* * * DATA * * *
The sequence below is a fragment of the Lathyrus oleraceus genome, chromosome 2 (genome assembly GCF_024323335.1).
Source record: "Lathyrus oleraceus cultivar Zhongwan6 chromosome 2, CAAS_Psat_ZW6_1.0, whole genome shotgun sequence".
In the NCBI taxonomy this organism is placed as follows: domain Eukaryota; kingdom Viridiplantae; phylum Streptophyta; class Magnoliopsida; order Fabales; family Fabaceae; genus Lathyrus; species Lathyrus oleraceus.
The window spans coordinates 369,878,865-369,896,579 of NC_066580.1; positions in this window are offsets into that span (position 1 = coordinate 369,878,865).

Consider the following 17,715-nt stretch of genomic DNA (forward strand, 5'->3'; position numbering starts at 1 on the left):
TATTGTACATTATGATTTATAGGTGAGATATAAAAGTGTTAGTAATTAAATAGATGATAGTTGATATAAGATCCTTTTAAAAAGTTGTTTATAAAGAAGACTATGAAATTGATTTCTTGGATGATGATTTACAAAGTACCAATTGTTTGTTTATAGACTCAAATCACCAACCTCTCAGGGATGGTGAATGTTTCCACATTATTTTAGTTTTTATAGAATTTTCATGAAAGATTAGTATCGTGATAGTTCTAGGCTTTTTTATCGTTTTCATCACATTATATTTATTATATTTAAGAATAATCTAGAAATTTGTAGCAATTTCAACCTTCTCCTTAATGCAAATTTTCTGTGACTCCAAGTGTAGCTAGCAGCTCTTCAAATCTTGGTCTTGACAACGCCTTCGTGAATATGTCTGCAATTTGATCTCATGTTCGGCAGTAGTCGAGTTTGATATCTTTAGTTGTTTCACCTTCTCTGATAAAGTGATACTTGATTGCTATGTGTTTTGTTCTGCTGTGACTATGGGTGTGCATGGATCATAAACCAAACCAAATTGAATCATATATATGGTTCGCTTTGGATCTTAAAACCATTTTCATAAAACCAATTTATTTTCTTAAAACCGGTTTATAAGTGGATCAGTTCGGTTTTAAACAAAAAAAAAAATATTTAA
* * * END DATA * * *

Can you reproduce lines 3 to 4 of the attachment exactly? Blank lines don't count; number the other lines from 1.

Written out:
In the NCBI taxonomy this organism is placed as follows: domain Eukaryota; kingdom Viridiplantae; phylum Streptophyta; class Magnoliopsida; order Fabales; family Fabaceae; genus Lathyrus; species Lathyrus oleraceus.
The window spans coordinates 369,878,865-369,896,579 of NC_066580.1; positions in this window are offsets into that span (position 1 = coordinate 369,878,865).